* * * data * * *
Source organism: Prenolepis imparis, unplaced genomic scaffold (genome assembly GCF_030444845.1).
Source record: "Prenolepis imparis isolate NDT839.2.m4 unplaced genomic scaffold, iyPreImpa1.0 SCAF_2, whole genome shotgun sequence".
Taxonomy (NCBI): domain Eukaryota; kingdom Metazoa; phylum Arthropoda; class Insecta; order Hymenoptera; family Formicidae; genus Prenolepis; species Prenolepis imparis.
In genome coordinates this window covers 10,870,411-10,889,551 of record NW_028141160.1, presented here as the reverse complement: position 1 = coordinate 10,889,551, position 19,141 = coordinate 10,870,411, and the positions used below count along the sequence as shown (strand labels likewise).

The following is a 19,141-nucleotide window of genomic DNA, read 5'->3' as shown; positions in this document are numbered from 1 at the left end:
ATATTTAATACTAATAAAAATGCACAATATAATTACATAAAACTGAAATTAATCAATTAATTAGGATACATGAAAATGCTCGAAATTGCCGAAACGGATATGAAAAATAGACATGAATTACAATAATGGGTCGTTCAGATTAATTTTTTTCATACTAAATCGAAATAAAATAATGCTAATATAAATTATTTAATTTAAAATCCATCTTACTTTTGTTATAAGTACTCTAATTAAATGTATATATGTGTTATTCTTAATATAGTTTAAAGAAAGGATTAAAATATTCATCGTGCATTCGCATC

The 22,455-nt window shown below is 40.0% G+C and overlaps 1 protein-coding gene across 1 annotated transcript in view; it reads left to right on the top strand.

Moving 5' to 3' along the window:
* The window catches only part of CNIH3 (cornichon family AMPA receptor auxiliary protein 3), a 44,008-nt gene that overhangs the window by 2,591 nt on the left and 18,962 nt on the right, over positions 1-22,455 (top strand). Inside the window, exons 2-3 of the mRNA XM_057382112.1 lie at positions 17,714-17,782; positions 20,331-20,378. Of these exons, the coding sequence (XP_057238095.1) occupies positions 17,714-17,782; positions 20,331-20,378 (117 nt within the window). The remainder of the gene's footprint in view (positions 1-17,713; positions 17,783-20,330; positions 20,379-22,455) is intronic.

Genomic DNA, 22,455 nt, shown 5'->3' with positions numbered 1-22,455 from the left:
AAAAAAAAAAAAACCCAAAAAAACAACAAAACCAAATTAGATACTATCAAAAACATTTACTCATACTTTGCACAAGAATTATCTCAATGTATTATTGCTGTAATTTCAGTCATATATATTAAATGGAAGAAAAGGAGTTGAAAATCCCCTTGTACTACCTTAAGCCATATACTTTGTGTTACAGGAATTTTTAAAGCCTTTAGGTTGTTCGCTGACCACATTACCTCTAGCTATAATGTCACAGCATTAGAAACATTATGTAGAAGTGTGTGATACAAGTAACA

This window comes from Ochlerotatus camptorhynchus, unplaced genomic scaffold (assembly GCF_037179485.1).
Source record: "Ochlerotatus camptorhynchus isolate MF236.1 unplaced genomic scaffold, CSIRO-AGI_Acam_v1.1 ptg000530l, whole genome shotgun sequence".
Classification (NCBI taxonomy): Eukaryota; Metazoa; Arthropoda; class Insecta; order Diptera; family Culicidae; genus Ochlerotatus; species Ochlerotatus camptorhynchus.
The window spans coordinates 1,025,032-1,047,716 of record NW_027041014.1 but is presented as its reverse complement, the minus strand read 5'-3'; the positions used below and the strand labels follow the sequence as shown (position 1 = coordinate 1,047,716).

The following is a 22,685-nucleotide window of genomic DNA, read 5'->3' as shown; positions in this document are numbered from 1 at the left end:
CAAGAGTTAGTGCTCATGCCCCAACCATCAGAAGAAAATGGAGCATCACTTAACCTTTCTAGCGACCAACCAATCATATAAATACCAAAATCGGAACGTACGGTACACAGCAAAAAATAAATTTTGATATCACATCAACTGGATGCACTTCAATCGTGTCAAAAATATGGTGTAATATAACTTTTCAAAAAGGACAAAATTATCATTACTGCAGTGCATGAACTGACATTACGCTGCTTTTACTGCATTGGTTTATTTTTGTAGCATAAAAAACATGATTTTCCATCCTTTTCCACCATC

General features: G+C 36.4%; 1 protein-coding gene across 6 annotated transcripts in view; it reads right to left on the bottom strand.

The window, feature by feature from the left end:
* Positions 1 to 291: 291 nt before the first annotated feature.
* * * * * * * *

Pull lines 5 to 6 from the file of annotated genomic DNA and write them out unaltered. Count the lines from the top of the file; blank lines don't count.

The following is a 19,141-nucleotide window of genomic DNA, read 5'->3' as shown; positions in this document are numbered from 1 at the left end:
ATATTTAATACTAATAAAAATGCACAATATAATTACATAAAACTGAAATTAATCAATTAATTAGGATACATGAAAATGCTCGAAATTGCCGAAACGGATATGAAAAATAGACATGAATTACAATAATGGGTCGTTCAGATTAATTTTTTTCATACTAAATCGAAATAAAATAATGCTAATATAAATTATTTAATTTAAAATCCATCTTACTTTTGTTATAAGTACTCTAATTAAATGTATATATGTGTTATTCTTAATATAGTTTAAAGAAAGGATTAAAATATTCATCGTGCATTCGCATC